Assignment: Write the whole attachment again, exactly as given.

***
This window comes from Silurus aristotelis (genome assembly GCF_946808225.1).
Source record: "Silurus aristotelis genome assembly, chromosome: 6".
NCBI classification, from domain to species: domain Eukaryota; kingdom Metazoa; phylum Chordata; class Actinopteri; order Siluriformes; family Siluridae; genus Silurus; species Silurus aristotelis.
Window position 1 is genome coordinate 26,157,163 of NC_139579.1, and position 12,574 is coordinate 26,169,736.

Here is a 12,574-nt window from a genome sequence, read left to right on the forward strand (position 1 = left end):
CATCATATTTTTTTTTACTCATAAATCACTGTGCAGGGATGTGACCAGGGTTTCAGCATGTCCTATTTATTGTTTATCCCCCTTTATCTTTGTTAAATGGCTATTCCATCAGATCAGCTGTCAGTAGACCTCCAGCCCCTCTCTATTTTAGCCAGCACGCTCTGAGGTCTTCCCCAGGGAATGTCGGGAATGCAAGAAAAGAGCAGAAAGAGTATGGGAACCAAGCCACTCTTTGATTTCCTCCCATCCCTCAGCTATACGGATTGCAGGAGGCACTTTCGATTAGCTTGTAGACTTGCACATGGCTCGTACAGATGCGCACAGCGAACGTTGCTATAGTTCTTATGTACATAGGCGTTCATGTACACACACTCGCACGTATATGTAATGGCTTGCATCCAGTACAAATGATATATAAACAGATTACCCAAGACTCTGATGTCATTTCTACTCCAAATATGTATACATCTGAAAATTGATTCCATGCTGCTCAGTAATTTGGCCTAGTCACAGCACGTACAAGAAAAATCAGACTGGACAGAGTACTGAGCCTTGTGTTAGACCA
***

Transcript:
This window comes from Silurus aristotelis (genome assembly GCF_946808225.1).
Source record: "Silurus aristotelis genome assembly, chromosome: 6".
NCBI classification, from domain to species: domain Eukaryota; kingdom Metazoa; phylum Chordata; class Actinopteri; order Siluriformes; family Siluridae; genus Silurus; species Silurus aristotelis.
Window position 1 is genome coordinate 26,157,163 of NC_139579.1, and position 12,574 is coordinate 26,169,736.

Here is a 12,574-nt window from a genome sequence, read left to right on the forward strand (position 1 = left end):
CATCATATTTTTTTTTACTCATAAATCACTGTGCAGGGATGTGACCAGGGTTTCAGCATGTCCTATTTATTGTTTATCCCCCTTTATCTTTGTTAAATGGCTATTCCATCAGATCAGCTGTCAGTAGACCTCCAGCCCCTCTCTATTTTAGCCAGCACGCTCTGAGGTCTTCCCCAGGGAATGTCGGGAATGCAAGAAAAGAGCAGAAAGAGTATGGGAACCAAGCCACTCTTTGATTTCCTCCCATCCCTCAGCTATACGGATTGCAGGAGGCACTTTCGATTAGCTTGTAGACTTGCACATGGCTCGTACAGATGCGCACAGCGAACGTTGCTATAGTTCTTATGTACATAGGCGTTCATGTACACACACTCGCACGTATATGTAATGGCTTGCATCCAGTACAAATGATATATAAACAGATTACCCAAGACTCTGATGTCATTTCTACTCCAAATATGTATACATCTGAAAATTGATTCCATGCTGCTCAGTAATTTGGCCTAGTCACAGCACGTACAAGAAAAATCAGACTGGACAGAGTACTGAGCCTTGTGTTAGACCA